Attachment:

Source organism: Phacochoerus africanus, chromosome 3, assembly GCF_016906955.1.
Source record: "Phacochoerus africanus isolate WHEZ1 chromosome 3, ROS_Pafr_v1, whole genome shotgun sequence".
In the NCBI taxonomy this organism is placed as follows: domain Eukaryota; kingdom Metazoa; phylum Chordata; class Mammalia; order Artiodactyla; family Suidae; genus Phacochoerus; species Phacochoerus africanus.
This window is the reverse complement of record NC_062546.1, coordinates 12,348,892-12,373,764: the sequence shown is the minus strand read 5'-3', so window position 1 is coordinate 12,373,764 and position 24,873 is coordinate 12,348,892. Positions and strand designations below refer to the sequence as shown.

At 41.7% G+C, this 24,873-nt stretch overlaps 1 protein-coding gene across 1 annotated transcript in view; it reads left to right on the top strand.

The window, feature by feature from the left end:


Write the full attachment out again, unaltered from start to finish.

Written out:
Source organism: Phacochoerus africanus, chromosome 3, assembly GCF_016906955.1.
Source record: "Phacochoerus africanus isolate WHEZ1 chromosome 3, ROS_Pafr_v1, whole genome shotgun sequence".
In the NCBI taxonomy this organism is placed as follows: domain Eukaryota; kingdom Metazoa; phylum Chordata; class Mammalia; order Artiodactyla; family Suidae; genus Phacochoerus; species Phacochoerus africanus.
This window is the reverse complement of record NC_062546.1, coordinates 12,348,892-12,373,764: the sequence shown is the minus strand read 5'-3', so window position 1 is coordinate 12,373,764 and position 24,873 is coordinate 12,348,892. Positions and strand designations below refer to the sequence as shown.

At 41.7% G+C, this 24,873-nt stretch overlaps 1 protein-coding gene across 1 annotated transcript in view; it reads left to right on the top strand.

The window, feature by feature from the left end: